Famous Photog Dewey Nicks Who Lives Local and Works Global is Giving Back with Mentorship, Scholarship

By Montecito Journal   |   May 28, 2020
Photographer Dewey Nicks

Montecito Journal spoke with photographer Dewey Nicks and design incubator Derek Galkin about the recently launched Dewey Nicks + Autotype Design Club Photography Scholarship

Dewey Nicks is a world-famous photographer who has shot many of the world’s most famous people for the world’s most well-known magazines and design firms. He moved to Carp in 2009. In early February, Nicks auctioned off test prints from his personal archive to fund a competitive scholarship for an aspiring professional photographer. MJ spoke to Dewey and to Derek Galkin of Autotype Design Club, Dewey’s co-sponsor and a professional mentor, about their recently launched scholarship, which is taking applications from the first 100 student photogs who apply. MJ virtually sat with Nicks and Galkin this past weekend to discuss their new scholarship.

Q. What’s the story behind your scholarship?

Dewey Nicks: When I was a student in St. Louis, I won a $10,000 scholarship sponsored by the University of Missouri and a bunch of Kansas City-based business journals. That money was a game changer for me and made it possible for me to, among other things, buy certain essential photography equipment… equipment that was critical so I could shoot in certain professional formats. In a nutshell, that money was the seed that enabled me to shoot the portfolio that got me into the Art Center College of Design in Pasadena – and from Art Center I was off to the races.

What does the Dewey Nicks Scholarship entail?

It’s money. It’s mentorship by me. And, together with Derek Galkin’s Autotype design platform, we will also help budding photographers with networking, which is of course also a critical component to any career in the arts. All the details are on the Autotype.com website.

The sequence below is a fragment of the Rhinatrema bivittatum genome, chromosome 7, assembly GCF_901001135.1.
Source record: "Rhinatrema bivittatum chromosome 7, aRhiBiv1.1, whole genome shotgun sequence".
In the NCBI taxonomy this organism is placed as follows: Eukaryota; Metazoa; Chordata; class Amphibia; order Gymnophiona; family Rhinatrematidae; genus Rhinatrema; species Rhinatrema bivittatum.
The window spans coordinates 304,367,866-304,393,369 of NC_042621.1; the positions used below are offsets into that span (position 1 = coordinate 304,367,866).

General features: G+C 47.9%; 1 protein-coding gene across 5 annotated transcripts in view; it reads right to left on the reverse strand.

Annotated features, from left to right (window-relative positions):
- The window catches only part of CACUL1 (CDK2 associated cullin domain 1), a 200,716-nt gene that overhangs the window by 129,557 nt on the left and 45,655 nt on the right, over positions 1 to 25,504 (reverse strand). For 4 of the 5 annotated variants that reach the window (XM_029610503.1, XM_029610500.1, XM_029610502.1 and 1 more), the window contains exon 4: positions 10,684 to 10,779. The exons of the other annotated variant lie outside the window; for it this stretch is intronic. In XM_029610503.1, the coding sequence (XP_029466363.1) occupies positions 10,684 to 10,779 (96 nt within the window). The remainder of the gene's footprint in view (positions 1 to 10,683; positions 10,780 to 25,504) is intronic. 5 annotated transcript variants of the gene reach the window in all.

Who is eligible to compete for your photography scholarship?

Any student currently enrolled in an undergrad, grad, or extension program in photography. Entries will be judged not just by myself, but by Leslie Simitch, a partner in the renowned Great Bowery design agency in New York (with additional offices in London, Paris, Munich, and Sydney). Entries will also be judged by Carol LeFlufy who started and runs the Eye Forward photographer’s agency in L.A. Both ladies worked extensively with Annie Leibovitz as well as many other great photographers, so there’s a high level of experience and acumen and expertise and scope. If you impress these ladies you’ve really done something. That being said, there’s always room at the top, right?

What inspired you to set up this scholarship?

A scholarship just like this one gave me a huge leg up. I’d like to do the same for someone else.

What originally brought you to Santa Barbara from the Midwest? And what made you decide to put down roots here?

I originally attended the Brooks Institute of Photography in Montecito for a semester. Although I left Brooks (now defunct) for Art Center, I fell in love with the area and always hoped I could come back. Then one day I was living and working in L.A. and I realized that with all the advances in screen sharing and other virtual technologies I could live just about anywhere. With all of Santa Barbara’s virtues abundantly obvious along with my fond memories from Brooks, I thought this place would be the ideal place to raise our family. And I was right.